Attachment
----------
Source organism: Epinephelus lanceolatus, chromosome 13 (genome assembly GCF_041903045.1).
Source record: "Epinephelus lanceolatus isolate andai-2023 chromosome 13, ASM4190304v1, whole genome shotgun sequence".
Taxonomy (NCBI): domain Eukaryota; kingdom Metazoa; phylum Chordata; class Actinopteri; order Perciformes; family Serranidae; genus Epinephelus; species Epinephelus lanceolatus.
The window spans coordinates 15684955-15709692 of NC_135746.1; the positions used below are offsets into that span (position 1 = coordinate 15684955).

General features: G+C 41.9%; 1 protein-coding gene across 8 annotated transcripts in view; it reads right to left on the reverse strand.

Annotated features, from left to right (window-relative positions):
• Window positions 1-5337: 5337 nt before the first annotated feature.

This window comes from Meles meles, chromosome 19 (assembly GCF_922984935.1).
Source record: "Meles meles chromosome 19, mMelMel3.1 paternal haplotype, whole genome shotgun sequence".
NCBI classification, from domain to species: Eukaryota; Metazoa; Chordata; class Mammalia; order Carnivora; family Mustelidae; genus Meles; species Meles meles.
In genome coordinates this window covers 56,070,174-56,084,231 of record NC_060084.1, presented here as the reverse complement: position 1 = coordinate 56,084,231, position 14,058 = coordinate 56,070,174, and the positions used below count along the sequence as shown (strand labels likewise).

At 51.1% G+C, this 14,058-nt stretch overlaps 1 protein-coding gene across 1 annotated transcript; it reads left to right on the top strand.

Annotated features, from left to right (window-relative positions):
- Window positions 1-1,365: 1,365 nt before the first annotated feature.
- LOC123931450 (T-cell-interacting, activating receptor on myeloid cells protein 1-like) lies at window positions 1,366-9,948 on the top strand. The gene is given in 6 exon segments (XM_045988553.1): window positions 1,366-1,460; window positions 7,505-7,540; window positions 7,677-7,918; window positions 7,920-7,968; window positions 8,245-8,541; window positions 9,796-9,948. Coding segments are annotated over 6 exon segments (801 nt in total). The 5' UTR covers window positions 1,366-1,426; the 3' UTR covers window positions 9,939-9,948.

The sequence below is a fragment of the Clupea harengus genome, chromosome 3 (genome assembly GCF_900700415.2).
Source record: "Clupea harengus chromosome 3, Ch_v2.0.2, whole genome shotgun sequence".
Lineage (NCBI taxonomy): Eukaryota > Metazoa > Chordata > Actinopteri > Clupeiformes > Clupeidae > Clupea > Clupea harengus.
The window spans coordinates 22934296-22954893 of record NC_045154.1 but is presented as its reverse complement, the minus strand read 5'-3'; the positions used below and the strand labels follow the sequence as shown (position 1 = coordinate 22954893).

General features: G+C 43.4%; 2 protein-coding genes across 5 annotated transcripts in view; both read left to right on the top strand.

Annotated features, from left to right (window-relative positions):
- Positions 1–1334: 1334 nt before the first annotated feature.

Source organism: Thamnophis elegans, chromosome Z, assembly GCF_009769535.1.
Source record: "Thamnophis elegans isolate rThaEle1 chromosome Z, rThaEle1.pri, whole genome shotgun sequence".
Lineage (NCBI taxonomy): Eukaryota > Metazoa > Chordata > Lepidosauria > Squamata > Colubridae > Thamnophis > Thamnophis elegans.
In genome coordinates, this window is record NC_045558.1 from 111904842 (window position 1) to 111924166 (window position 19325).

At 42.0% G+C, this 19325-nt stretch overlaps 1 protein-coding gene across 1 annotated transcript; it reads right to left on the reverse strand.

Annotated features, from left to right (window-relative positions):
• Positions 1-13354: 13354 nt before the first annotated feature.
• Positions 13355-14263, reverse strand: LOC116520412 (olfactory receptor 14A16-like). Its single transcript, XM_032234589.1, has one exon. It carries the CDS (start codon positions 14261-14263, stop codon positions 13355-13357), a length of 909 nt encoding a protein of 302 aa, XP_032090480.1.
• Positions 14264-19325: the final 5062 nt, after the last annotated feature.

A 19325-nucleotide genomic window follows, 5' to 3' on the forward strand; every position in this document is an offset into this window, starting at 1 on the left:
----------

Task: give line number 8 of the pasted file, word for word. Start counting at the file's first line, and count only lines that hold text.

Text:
This window comes from Meles meles, chromosome 19 (assembly GCF_922984935.1).